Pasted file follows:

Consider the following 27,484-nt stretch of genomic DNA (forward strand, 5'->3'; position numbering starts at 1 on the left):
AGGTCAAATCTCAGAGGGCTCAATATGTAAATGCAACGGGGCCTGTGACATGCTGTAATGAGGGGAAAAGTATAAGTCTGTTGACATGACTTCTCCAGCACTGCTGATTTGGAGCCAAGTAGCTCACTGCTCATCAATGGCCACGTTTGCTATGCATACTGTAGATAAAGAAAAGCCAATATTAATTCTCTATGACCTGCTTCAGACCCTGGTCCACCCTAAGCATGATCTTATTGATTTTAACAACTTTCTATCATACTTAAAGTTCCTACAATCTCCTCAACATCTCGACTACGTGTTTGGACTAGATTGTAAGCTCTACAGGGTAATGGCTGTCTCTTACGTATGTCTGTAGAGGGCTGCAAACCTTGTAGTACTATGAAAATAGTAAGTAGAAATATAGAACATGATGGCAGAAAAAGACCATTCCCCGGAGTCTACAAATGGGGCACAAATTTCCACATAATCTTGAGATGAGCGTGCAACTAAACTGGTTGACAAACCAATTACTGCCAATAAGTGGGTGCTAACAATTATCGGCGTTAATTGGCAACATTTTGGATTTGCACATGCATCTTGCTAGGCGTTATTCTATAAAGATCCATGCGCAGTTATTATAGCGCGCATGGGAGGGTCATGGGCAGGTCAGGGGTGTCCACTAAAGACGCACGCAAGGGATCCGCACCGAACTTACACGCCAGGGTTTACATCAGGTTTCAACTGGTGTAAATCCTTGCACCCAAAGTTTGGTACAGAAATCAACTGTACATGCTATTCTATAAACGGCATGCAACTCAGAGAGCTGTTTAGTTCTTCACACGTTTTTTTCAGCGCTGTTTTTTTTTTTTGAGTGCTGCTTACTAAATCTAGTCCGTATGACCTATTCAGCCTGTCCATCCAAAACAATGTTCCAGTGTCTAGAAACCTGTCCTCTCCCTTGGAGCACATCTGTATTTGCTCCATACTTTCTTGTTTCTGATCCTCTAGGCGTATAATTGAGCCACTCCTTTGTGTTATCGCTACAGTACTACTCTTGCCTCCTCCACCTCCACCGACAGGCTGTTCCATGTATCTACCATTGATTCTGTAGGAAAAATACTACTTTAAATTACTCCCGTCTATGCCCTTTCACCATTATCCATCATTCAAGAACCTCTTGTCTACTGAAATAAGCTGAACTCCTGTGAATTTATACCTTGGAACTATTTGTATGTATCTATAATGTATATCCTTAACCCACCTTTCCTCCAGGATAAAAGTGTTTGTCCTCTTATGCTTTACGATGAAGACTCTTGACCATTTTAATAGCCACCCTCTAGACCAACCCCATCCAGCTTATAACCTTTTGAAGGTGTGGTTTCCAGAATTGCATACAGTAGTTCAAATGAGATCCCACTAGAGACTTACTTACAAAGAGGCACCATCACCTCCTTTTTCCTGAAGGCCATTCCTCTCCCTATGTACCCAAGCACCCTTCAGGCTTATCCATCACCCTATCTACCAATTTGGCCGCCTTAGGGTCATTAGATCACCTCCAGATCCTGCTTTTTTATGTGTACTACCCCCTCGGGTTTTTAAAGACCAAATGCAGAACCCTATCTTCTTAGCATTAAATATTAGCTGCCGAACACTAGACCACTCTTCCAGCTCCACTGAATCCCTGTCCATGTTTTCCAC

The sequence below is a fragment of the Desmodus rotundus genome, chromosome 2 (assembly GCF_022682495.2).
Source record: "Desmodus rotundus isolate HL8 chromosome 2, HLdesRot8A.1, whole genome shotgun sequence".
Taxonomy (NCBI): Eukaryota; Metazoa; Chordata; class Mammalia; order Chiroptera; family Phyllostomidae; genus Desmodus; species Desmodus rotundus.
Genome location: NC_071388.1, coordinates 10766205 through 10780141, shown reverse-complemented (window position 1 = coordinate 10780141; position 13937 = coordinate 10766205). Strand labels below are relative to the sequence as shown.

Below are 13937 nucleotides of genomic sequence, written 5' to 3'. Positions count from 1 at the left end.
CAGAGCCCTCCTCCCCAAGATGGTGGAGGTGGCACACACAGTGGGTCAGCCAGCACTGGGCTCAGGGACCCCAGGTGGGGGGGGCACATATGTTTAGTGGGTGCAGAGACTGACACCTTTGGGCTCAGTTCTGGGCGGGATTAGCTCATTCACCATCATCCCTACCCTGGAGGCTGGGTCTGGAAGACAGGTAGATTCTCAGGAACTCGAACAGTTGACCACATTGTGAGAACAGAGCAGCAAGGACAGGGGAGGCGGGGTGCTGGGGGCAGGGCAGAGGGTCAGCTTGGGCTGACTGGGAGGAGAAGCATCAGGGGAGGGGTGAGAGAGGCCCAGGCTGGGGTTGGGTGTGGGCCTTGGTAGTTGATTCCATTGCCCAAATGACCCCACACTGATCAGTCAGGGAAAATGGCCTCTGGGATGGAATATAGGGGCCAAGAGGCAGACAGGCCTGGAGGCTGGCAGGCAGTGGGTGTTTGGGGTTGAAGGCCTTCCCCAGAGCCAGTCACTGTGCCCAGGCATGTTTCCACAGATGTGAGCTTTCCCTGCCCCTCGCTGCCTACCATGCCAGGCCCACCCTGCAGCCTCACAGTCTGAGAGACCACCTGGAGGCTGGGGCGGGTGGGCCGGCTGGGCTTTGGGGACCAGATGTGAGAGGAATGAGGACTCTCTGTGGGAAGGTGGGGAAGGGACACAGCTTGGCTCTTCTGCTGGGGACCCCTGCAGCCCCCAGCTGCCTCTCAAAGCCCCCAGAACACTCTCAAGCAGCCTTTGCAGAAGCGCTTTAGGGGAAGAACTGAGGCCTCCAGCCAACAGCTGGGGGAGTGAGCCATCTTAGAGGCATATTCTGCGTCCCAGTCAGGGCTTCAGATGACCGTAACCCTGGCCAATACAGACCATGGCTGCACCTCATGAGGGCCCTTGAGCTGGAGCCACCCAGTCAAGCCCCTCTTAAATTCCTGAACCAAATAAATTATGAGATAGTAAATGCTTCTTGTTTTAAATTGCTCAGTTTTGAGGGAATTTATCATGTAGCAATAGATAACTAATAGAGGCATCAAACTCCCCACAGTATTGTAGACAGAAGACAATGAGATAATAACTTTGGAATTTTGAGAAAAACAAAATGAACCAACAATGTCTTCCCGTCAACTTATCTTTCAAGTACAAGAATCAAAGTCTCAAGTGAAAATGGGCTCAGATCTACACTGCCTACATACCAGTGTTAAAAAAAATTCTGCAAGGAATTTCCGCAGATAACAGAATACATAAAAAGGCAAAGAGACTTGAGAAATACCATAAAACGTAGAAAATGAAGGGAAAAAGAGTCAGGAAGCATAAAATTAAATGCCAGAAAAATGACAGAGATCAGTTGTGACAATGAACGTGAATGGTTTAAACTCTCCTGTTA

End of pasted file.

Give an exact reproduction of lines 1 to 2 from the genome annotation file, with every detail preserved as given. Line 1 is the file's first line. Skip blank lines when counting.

Consider the following 27,484-nt stretch of genomic DNA (forward strand, 5'->3'; position numbering starts at 1 on the left):
AGGTCAAATCTCAGAGGGCTCAATATGTAAATGCAACGGGGCCTGTGACATGCTGTAATGAGGGGAAAAGTATAAGTCTGTTGACATGACTTCTCCAGCACTGCTGATTTGGAGCCAAGTAGCTCACTGCTCATCAATGGCCACGTTTGCTATGCATACTGTAGATAAAGAAAAGCCAATATTAATTCTCTATGACCTGCTTCAGACCCTGGTCCACCCTAAGCATGATCTTATTGATTTTAACAACTTTCTATCATACTTAAAGTTCCTACAATCTCCTCAACATCTCGACTACGTGTTTGGACTAGATTGTAAGCTCTACAGGGTAATGGCTGTCTCTTACGTATGTCTGTAGAGGGCTGCAAACCTTGTAGTACTATGAAAATAGTAAGTAGAAATATAGAACATGATGGCAGAAAAAGACCATTCCCCGGAGTCTACAAATGGGGCACAAATTTCCACATAATCTTGAGATGAGCGTGCAACTAAACTGGTTGACAAACCAATTACTGCCAATAAGTGGGTGCTAACAATTATCGGCGTTAATTGGCAACATTTTGGATTTGCACATGCATCTTGCTAGGCGTTATTCTATAAAGATCCATGCGCAGTTATTATAGCGCGCATGGGAGGGTCATGGGCAGGTCAGGGGTGTCCACTAAAGACGCACGCAAGGGATCCGCACCGAACTTACACGCCAGGGTTTACATCAGGTTTCAACTGGTGTAAATCCTTGCACCCAAAGTTTGGTACAGAAATCAACTGTACATGCTATTCTATAAACGGCATGCAACTCAGAGAGCTGTTTAGTTCTTCACACGTTTTTTTCAGCGCTGTTTTTTTTTTTTGAGTGCTGCTTACTAAATCTAGTCCGTATGACCTATTCAGCCTGTCCATCCAAAACAATGTTCCAGTGTCTAGAAACCTGTCCTCTCCCTTGGAGCACATCTGTATTTGCTCCATACTTTCTTGTTTCTGATCCTCTAGGCGTATAATTGAGCCACTCCTTTGTGTTATCGCTACAGTACTACTCTTGCCTCCTCCACCTCCACCGACAGGCTGTTCCATGTATCTACCATTGATTCTGTAGGAAAAATACTACTTTAAATTACTCCCGTCTATGCCCTTTCACCATTATCCATCATTCAAGAACCTCTTGTCTACTGAAATAAGCTGAACTCCTGTGAATTTATACCTTGGAACTATTTGTATGTATCTATAATGTATATCCTTAACCCACCTTTCCTCCAGGATAAAAGTGTTTGTCCTCTTATGCTTTACGATGAAGACTCTTGACCATTTTAATAGCCACCCTCTAGACCAACCCCATCCAGCTTATAACCTTTTGAAGGTGTGGTTTCCAGAATTGCATACAGTAGTTCAAATGAGATCCCACTAGAGACTTACTTACAAAGAGGCACCATCACCTCCTTTTTCCTGAAGGCCATTCCTCTCCCTATGTACCCAAGCACCCTTCAGGCTTATCCATCACCCTATCTACCAATTTGGCCGCCTTAGGGTCATTAGATCACCTCCAGATCCTGCTTTTTTATGTGTACTACCCCCTCGGGTTTTTAAAGACCAAATGCAGAACCCTATCTTCTTAGCATTAAATATTAGCTGCCGAACACTAGACCACTCTTCCAGCTCCACTGAATCCCTGTCCATGTTTTCCAC